To the Editor:
Re: Your front-page story (“Release of Unreviewed Studies Sparks Debate,” May 18, 2005):
The need for tighter peer-review mechanisms in educational research was not settled last summer after the American Federation of Teachers published a controversial study about charter school performance that sparked an uproar. Recent news and commentary in The Wall Street Journal and The New York Times about what has become known as mobility mania serve as cases in point.
On May 13, 2005, The Wall Street Journal published a front-page story entitled “As Rich-Poor Gap Widens in the U.S., Class Mobility Stalls.” It described the growing abyss, based on data from the University of Michigan and the U.S. Department of Labor, finding that “intergenerational mobility in the United States has not changed dramatically over the last two decades.” The Journal reporter went on to quote a Michigan economist, who said that earlier studies relied on “error-ridden data, unrepresentative samples, or both.” The implications for education were noted.
Then on May 15, The New York Times ran a front-page story with the headline “Class in America: Shadowy Lines That Still Divide.” The two Times reporters wrote that, according to economists today, initial mobility studies were flawed. They pointed out the importance of new evidence because “success in school remains linked tightly to class.”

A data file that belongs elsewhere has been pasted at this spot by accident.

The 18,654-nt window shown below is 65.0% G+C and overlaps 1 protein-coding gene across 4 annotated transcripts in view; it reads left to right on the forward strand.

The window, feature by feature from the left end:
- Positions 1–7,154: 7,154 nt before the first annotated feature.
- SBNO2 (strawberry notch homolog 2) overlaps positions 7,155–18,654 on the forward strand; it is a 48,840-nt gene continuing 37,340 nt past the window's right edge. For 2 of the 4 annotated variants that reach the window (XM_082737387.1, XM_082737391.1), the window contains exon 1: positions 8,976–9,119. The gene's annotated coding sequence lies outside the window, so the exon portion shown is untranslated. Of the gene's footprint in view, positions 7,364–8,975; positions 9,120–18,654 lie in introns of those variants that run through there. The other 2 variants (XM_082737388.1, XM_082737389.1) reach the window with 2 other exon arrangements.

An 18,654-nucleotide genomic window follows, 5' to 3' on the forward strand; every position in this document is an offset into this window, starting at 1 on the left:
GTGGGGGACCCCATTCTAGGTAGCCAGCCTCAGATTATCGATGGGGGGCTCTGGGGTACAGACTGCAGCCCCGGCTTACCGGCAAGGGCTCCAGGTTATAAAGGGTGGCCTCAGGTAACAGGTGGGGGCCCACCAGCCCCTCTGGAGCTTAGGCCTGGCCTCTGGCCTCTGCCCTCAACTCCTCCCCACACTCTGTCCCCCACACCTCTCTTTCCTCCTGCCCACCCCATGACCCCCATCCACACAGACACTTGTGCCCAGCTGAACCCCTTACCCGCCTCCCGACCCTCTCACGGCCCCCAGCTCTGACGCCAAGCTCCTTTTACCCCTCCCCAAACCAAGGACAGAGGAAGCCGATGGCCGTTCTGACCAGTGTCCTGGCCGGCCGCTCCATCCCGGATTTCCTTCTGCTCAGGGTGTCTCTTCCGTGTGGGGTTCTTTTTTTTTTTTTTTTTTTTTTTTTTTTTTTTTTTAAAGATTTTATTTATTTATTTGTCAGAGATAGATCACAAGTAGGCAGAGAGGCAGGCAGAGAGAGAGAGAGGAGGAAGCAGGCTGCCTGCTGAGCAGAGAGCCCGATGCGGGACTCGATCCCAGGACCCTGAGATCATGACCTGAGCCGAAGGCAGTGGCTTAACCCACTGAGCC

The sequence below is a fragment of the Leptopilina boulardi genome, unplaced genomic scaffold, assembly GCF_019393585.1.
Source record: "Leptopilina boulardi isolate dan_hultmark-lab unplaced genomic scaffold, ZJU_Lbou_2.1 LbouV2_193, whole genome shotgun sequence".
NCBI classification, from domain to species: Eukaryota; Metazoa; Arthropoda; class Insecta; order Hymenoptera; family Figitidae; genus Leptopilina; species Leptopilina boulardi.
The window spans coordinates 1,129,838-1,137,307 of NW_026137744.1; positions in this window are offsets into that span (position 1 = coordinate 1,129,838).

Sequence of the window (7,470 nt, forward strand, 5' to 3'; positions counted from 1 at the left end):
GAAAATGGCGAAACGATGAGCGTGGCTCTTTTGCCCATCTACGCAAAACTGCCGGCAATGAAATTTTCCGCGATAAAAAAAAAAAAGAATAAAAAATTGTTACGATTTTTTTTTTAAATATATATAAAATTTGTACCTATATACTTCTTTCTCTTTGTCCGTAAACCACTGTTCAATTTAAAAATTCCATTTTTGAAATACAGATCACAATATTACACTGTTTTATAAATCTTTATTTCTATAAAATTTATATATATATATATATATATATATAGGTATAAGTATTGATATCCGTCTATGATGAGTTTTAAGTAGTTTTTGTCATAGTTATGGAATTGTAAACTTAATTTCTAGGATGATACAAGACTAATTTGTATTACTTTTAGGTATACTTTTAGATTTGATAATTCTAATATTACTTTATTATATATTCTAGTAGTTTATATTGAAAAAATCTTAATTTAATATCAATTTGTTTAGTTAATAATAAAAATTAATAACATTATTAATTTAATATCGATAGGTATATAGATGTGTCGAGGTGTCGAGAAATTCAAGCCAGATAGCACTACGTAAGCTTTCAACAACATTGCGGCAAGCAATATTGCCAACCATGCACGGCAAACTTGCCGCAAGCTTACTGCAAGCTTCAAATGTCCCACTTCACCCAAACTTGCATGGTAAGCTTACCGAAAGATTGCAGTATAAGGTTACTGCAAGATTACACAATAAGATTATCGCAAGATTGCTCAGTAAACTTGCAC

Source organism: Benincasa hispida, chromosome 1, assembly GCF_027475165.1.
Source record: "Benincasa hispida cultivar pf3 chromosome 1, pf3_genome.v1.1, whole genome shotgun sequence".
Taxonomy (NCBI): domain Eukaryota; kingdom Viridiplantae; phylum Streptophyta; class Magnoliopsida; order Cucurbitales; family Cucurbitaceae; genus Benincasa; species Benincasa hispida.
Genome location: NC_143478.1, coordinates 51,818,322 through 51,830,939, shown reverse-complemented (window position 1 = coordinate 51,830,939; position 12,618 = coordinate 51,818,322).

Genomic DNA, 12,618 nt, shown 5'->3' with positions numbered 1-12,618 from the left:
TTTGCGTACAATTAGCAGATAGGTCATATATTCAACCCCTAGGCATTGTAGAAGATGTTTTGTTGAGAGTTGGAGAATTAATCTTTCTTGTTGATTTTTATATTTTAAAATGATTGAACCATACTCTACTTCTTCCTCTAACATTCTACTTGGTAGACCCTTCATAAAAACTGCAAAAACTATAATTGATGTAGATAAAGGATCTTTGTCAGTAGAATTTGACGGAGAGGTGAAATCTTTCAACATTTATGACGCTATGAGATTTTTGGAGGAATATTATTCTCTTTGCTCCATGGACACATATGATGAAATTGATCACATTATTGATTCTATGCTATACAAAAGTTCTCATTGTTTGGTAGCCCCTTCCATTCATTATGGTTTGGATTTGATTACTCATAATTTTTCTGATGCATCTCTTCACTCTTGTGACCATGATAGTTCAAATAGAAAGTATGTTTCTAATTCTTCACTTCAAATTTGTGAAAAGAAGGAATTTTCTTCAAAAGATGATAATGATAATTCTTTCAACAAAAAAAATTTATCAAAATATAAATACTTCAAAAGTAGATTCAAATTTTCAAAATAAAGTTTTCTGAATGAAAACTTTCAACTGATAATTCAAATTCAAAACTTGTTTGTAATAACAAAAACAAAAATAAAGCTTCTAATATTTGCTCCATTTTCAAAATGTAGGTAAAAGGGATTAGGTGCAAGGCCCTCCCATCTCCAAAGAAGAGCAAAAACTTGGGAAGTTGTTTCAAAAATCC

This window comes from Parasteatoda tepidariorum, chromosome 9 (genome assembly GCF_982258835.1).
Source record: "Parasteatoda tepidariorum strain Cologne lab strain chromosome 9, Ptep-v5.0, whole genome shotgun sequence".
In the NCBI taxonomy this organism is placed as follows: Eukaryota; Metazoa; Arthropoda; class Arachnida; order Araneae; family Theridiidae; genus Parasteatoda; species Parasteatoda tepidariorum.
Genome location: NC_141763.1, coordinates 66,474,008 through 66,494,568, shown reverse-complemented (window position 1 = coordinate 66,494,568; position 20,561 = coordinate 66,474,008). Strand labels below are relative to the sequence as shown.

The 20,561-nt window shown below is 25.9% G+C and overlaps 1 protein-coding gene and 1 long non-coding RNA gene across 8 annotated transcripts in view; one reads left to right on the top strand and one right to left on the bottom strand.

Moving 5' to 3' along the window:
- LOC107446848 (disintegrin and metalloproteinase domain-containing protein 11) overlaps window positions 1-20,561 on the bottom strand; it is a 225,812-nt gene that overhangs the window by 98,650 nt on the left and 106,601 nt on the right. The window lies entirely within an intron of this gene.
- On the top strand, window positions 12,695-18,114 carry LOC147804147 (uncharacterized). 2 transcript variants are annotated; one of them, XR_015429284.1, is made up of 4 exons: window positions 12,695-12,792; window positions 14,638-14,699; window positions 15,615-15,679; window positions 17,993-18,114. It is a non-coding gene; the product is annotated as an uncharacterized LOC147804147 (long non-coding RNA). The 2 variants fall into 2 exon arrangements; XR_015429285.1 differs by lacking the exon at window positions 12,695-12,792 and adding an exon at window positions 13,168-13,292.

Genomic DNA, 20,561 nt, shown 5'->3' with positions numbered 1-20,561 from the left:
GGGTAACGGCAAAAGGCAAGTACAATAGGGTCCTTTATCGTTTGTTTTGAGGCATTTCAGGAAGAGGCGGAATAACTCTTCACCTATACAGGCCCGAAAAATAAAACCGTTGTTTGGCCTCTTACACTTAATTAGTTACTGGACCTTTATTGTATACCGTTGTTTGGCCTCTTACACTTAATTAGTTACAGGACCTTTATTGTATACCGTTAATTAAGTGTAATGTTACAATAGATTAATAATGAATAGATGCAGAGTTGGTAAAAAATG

Readers who relied on these two stories would come away believing the same thing. But on May 18, the Journal’s editorial pageran an op-ed essay by Alan Reynolds, a senior fellow at the Washington-based Cato Institute, who declared that the research cited in the two stories consisted of results that were “statistically weak.” Mr. Reynolds went on to assert that “income distribution is an agenda-driven ideological fixation that frequently impairs journalistic judgment.” He repeated his claim that “there is no evidence that it has become harder to get ahead through hard work at school and on the job.”
This is where matters stand at the moment. But more on the subject is sure to follow. The point of this recitation is to underscore the need for researchers to control the dissemination of their findings in order to avoid confusion on the part of the public. Unfortunately, it seems today that speed is more important than scrutiny. There’s an adage in journalism that applies here: Get it first, but first get it right.
Los Angeles, Calif.
The writer, now a journalist, taught for 28 years in the Los Angeles Unified School District.